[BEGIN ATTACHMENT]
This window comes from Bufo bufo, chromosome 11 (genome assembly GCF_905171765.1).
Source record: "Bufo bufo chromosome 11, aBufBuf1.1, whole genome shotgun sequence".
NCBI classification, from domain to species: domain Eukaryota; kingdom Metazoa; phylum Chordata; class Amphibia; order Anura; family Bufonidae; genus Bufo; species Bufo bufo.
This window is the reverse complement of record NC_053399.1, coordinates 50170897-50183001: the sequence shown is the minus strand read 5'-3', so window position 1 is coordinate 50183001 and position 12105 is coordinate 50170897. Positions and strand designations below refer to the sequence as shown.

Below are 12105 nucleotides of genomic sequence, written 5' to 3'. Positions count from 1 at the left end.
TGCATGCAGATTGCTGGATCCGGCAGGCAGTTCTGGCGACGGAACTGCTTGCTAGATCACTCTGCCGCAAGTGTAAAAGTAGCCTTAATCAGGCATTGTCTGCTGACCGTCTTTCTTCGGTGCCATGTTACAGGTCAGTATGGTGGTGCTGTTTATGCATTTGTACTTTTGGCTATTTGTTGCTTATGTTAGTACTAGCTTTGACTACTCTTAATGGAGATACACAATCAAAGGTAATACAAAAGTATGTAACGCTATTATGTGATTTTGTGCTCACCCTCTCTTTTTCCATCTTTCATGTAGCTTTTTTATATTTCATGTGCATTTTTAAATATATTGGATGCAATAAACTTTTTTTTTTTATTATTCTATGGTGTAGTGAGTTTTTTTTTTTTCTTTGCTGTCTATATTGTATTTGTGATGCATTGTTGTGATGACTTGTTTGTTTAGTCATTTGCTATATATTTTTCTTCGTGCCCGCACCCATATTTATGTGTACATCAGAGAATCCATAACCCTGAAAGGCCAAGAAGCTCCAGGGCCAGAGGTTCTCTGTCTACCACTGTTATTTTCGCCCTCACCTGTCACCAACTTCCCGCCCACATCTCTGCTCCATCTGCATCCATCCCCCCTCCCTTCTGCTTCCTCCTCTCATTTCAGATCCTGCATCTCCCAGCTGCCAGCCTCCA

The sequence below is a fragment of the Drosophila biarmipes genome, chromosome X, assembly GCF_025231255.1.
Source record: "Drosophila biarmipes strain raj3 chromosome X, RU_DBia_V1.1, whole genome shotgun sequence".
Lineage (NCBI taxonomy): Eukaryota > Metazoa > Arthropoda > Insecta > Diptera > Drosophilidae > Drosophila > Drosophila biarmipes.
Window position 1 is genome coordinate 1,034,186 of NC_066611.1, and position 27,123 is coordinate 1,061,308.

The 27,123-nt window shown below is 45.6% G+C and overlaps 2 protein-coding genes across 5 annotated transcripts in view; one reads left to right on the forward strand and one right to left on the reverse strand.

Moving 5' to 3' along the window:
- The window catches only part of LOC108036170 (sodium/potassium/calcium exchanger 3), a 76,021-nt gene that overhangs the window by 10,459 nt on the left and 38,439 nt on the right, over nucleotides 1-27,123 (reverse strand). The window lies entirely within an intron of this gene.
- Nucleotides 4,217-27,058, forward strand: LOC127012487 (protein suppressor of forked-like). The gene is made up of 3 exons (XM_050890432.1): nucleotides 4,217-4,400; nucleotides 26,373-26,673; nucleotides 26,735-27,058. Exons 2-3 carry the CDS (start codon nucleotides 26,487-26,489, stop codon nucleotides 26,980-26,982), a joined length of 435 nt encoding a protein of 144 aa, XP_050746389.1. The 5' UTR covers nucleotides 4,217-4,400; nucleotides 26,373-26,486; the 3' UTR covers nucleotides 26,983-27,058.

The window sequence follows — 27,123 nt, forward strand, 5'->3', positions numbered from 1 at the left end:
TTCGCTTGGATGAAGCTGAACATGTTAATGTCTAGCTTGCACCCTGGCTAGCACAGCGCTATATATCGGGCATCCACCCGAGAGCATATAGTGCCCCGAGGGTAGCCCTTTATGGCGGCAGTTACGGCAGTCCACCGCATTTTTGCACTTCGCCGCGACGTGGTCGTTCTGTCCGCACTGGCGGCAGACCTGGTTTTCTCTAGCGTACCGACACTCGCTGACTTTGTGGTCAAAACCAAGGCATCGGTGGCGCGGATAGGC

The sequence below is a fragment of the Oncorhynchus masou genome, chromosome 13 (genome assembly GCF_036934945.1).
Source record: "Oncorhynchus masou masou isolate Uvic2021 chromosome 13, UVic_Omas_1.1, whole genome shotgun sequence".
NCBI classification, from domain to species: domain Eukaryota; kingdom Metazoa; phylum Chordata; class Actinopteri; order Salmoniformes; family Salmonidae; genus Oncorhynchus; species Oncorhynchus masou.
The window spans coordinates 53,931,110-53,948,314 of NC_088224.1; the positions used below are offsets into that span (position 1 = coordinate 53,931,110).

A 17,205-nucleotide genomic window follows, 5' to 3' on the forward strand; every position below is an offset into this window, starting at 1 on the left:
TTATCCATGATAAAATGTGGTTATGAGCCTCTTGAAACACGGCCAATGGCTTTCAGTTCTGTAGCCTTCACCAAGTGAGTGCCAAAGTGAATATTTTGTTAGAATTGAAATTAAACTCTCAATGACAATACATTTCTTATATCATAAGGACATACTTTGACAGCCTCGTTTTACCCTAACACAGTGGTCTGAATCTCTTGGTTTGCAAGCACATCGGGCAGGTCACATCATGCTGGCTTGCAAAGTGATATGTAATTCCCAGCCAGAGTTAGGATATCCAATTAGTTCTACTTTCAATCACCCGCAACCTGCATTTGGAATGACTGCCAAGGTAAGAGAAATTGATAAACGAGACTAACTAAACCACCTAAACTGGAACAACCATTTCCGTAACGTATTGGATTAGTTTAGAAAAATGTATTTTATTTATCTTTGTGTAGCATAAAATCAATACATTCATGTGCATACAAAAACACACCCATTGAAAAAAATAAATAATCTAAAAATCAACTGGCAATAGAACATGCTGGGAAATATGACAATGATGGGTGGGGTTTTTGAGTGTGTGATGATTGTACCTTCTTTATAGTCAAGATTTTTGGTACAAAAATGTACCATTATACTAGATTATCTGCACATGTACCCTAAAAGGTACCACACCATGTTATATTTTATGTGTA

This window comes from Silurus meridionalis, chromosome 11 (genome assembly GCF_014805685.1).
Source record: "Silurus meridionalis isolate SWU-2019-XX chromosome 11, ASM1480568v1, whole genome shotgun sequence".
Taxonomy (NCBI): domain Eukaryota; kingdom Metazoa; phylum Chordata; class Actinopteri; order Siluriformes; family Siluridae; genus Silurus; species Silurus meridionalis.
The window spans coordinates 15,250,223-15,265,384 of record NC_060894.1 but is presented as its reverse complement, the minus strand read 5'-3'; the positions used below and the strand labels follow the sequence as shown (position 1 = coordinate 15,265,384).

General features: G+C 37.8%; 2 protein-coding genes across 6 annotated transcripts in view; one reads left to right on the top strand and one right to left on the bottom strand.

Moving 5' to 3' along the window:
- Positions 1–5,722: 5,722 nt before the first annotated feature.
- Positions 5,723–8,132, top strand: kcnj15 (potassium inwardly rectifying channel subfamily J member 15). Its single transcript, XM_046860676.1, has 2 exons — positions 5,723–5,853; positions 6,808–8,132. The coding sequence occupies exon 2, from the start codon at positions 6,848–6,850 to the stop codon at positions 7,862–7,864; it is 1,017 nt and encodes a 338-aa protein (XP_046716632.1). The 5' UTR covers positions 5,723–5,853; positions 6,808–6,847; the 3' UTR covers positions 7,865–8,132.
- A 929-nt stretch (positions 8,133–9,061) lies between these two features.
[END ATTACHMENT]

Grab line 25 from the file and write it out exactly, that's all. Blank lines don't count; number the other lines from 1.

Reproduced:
Taxonomy (NCBI): domain Eukaryota; kingdom Metazoa; phylum Chordata; class Actinopteri; order Siluriformes; family Siluridae; genus Silurus; species Silurus meridionalis.